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The RNA behind brain disease
Researchers describe a new technique for cataloging genetic targets in neurological disorders
Imagine you needed to make a list of every person you had ever called on the phone. It’s a challenge akin to the one faced recently by Robert Darnell’s lab, which studies diseases of the brain.
In order to identify the pathways responsible for disorders such as fragile-X mental retardation, autoimmune neurodegenerative disease and ataxia, they had to create a list of all the RNA segments in a cell that ever bind to a specific protein. Current techniques for identifying such RNA targets are no better than pushing redial; even when they work they tell only a small fraction of the story.
The scientists’ solution was to invent a new technique. Called ultraviolet cross-linking and immunoprecipitation (or CLIP), their new procedure tweaks and combines a pair of standard biochemical techniques to obtain better results. CLIP is the first technique that gives scientists the potential to rapidly identify all the RNAs that bind to a particular RNA-binding protein.
The technique works by exposing cells to ultraviolet light, which causes very strong chemical bonds — “irreversible links” — to develop between RNA and the proteins with which it makes direct contact. After exposing mouse brain tissue to UV light, the scientists used a technique called immunoprecipitation to purify the samples using antibodies.
In a paper published last month in the journal Science, Darnell and colleagues in his Laboratory of Molecular Neuro-Oncology used the CLIP technique on samples taken from patients at The Rockefeller University Hospital to identify 340 RNA segments that bind to a protein called Nova. (By comparison, previously available methods involving work done over the last seven years yielded just three targets.)
Darnell’s lab had previously shown that Nova regulated alternative splicing, the process by which blocks of newly made RNA are put together, allowing one gene to produce different combinations of blocks and hence different proteins. In addition to its role as a splicing factor, Nova is the target in a neurodegenerative disease called paraneoplastic opsoclonus-myoclonus, which causes loss of control of the eyes and uncontrollable shaking.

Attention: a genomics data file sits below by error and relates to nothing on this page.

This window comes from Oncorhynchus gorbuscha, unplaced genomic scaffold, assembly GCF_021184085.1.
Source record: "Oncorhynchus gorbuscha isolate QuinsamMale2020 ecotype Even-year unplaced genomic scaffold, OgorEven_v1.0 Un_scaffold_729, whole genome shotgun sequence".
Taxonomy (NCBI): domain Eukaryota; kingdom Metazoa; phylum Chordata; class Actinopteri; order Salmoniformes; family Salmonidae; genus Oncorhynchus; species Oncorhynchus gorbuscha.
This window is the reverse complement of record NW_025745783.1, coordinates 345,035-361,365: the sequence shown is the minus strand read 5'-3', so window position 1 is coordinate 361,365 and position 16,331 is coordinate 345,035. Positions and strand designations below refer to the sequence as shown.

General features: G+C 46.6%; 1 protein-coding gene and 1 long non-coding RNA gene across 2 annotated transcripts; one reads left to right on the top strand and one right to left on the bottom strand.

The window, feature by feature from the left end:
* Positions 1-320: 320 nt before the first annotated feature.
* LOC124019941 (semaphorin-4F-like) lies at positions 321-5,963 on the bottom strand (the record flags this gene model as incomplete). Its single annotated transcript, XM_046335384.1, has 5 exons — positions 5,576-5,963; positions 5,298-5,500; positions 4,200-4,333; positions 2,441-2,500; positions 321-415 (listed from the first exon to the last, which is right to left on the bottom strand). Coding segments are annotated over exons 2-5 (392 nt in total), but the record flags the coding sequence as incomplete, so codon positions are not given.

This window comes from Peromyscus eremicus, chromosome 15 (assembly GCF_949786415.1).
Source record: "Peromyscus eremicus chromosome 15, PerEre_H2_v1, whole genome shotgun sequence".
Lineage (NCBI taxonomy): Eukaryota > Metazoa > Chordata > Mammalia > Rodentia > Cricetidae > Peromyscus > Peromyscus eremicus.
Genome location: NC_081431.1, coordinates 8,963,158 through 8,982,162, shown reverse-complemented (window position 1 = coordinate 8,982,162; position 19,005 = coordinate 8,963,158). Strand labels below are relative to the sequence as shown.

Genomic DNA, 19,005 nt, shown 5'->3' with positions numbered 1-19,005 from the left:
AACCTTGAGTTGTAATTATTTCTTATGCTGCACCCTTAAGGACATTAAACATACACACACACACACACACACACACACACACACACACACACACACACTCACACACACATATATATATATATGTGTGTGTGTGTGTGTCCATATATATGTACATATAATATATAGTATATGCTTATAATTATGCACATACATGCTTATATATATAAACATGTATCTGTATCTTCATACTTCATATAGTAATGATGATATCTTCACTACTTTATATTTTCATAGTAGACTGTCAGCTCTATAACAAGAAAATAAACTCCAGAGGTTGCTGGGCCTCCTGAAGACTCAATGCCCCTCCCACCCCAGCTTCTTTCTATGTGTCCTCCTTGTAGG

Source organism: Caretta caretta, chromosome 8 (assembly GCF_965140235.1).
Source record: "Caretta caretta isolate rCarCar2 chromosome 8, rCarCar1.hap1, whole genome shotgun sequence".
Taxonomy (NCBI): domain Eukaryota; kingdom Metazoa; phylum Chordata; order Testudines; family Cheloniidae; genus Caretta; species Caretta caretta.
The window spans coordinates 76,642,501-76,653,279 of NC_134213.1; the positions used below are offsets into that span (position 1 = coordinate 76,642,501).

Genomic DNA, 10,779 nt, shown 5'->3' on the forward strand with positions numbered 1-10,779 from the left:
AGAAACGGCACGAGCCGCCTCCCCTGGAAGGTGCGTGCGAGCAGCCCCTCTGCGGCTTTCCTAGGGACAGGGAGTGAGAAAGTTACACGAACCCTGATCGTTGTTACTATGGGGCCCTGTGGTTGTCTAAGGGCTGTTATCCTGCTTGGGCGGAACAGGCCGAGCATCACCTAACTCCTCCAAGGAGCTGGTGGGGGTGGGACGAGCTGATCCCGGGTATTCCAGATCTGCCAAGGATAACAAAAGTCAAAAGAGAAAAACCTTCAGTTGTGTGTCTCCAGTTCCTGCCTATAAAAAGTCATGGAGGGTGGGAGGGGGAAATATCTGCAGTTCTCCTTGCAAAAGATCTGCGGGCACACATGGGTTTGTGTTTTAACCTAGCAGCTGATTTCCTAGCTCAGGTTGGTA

“Previous work in our laboratory had revealed how Nova bound to RNA, and we had identified a few specific target RNAs in the brain,” says Darnell, Robert and Harriet Heilbrunn Professor at Rockefeller and Howard Hughes Medical Institute Investigator. “These studies showed that Nova was the first splicing factor in mammals that was restricted to a particular tissue. But what we really want to know is, what is the full array of RNAs that Nova binds to in the brain?”
When Darnell and his colleagues began sifting through the RNA sites their CLIP technique had identified, they found 18 that were located near small pieces of immature RNAs, near areas of alternatively spliced blocks of a number of new genes. They were able to verify that these tags were real Nova RNA splicing targets by comparing these RNAs in normal mice and mice lacking the Nova protein. “We’re finding that Nova is extremely important and maybe the single factor that is responsible for neuronal splicing for some targets,” Darnell says.
What’s more, the group of RNA targets identified by CLIP encode a common set of brain functions. “Looking at these targets as a group, they have a tremendous biological coherence to them,” says Darnell. “Almost 80 percent of the RNAs that come up repeatedly in CLIP encode a function related to the neuronal synapse.”  Synapses are the point of contact between neurons, where information is exchanged in the form of electrical currents. “These findings suggest that Nova has evolved to regulate a set of RNAs that have a coordinate function. So, if you turn Nova function up or down, you’ll regulate a group of RNAs en masse.”
And there may be additional functions for Nova beyond RNA splicing. “CLIP opens a door to studying the function of Nova in the human brain,” says Jernej Ule, a graduate fellow in Darnell’s lab who carried out the research with co-first author Kirk B. Jensen, research assistant professor. “We can now better ask, for example, how can the loss of one RNA-binding protein lead to mental retardation in the Fragile X syndrome?”

December 12, 2003



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